“The problem with defending the purity of the English language is that English is about as pure as a cribhouse whore. We don’t just borrow words; on occasion, English has pursued other languages down alleyways to beat them unconscious and rifle their pockets for new vocabulary.” - James D. Nicoll
ca. 3000 B.C.
(or 6000 B.C?)
Proto-Indo-European spoken in Baltic area.
"The swine turned Normans to my comfort!''
quoth Gurth; "expound that to me, Wamba, for
my brain is too dull, and my mind too vexed, to
"Why, how call you those grunting brutes running
about on their four legs?'' demanded Wamba.
"Swine, fool, swine,'' said the herd, "every fool knows that.''
"And swine is good Saxon,'' said the Jester; "but how call
you the sow when she is flayed, and drawn, and quartered,
and hung up by the heels, like a traitor?''
"Pork,'' answered the swine-herd.
"I am very glad every fool knows that too,'' said
Wamba, "and pork, I think, is good Norman-French;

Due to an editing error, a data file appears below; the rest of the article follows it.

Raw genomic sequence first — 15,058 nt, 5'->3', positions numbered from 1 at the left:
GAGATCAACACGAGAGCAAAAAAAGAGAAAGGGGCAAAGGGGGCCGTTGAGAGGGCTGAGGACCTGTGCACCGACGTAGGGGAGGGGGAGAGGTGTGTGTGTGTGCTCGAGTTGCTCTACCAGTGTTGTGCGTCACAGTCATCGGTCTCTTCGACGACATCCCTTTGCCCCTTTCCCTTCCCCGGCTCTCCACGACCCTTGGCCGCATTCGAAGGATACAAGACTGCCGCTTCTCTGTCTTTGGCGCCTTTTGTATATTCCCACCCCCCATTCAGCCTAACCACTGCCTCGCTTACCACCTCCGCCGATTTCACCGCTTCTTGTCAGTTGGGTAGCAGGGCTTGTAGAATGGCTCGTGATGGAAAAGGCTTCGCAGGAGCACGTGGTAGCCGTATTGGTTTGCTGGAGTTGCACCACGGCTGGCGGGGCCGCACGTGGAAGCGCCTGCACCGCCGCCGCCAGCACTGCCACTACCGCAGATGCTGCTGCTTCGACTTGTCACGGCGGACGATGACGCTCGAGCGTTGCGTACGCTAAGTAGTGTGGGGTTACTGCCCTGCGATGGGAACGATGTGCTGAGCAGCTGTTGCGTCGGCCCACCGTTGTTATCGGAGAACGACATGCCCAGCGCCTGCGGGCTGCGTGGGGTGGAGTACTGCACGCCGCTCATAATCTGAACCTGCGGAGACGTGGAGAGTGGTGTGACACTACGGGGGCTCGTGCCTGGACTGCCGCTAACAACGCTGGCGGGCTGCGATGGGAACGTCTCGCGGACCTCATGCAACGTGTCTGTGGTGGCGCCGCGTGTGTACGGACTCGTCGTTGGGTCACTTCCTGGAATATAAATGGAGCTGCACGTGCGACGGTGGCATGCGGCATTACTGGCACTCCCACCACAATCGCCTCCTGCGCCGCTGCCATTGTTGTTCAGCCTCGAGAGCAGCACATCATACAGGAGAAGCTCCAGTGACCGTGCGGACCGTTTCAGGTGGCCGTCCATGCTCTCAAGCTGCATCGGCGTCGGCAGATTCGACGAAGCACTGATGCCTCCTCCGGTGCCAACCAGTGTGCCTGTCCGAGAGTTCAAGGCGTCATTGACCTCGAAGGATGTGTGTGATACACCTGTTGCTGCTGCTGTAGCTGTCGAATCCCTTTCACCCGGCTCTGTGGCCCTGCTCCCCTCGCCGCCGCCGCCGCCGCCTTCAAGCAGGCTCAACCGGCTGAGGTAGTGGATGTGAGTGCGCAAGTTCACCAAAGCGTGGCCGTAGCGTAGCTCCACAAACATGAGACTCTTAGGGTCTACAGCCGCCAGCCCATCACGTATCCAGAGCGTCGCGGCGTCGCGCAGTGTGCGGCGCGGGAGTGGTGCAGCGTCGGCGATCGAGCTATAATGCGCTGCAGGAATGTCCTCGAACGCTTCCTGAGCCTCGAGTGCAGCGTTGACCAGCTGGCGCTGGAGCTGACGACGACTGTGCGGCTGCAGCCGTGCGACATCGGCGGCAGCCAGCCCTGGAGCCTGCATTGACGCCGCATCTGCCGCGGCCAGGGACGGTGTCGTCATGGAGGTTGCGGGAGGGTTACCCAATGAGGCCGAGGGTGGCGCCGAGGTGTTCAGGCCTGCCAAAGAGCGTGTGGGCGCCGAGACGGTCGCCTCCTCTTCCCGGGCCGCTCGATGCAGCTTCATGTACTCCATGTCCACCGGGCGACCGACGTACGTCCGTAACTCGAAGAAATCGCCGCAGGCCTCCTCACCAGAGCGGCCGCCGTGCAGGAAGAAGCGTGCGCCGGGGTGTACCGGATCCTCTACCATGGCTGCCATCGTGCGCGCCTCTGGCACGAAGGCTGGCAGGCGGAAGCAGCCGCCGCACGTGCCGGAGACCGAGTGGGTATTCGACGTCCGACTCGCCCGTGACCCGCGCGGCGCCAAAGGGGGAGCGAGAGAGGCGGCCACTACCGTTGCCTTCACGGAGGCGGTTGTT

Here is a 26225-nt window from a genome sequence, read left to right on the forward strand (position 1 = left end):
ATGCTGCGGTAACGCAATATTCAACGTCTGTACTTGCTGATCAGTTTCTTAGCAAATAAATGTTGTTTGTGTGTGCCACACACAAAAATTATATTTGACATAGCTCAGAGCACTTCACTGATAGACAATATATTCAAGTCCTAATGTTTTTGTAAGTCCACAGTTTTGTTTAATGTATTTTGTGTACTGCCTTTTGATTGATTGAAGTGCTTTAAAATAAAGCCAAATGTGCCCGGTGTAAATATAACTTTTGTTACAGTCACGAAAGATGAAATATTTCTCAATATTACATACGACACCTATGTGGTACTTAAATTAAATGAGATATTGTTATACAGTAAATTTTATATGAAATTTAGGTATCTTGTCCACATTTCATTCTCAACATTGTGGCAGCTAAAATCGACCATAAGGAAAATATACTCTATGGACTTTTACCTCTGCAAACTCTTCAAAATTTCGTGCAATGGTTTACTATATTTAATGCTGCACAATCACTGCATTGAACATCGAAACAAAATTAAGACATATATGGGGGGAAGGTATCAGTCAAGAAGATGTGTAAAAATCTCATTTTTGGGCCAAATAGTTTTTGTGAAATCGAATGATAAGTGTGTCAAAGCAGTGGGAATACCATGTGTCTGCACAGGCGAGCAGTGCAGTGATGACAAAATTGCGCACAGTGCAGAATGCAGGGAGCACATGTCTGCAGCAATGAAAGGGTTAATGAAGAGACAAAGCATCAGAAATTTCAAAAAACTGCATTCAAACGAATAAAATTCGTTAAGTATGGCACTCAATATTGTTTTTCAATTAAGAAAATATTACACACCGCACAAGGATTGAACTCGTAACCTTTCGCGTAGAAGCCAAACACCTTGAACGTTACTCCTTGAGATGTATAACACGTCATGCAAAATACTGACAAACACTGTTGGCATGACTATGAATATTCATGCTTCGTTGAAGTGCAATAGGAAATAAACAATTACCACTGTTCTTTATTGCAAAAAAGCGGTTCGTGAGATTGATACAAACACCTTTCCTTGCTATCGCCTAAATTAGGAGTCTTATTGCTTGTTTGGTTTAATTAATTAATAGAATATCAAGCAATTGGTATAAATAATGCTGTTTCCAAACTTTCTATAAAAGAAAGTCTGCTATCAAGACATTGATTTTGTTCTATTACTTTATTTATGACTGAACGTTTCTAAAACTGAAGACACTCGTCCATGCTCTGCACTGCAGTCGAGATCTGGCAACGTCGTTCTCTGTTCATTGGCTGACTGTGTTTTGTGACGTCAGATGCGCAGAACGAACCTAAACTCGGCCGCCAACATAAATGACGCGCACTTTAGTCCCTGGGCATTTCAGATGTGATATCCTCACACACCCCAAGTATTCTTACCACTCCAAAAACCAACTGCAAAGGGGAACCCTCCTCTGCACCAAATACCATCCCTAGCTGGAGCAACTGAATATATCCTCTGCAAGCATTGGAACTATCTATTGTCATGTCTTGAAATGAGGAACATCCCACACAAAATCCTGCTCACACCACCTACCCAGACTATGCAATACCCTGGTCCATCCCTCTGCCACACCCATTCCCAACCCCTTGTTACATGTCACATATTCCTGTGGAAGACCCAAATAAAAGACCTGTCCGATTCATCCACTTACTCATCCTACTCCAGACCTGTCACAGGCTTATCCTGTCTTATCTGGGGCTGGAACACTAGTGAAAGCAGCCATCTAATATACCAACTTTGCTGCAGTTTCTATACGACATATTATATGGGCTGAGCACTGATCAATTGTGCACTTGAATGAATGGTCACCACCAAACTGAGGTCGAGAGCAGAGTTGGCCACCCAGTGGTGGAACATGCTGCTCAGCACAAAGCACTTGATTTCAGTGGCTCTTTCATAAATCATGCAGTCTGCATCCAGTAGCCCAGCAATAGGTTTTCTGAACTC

and so when the brute lives, and is in the charge
of a Saxon slave, she goes by her Saxon name;
but becomes a Norman, and is called pork,
when she is carried to the Castle-hall to feast among
the nobles what dost thou think of this, friend Gurth, ha?''
"It is but too true doctrine, friend Wamba,
however it got into thy fool's pate.''
"Nay, I can tell you more,'' said Wamba, in the
same tone; ``there is old Alderman Ox continues
to hold his Saxon epithet, while he is under the
charge of serfs and bondsmen such as thou, but becomes
Beef, a fiery French gallant, when he arrives
before the worshipful jaws that are destined to
consume him. Mynheer Calf, too, becomes Monsieur
de Veau in the like manner; he is Saxon when
he requires tendance, and takes a Norman name
when he becomes matter of enjoyment.''
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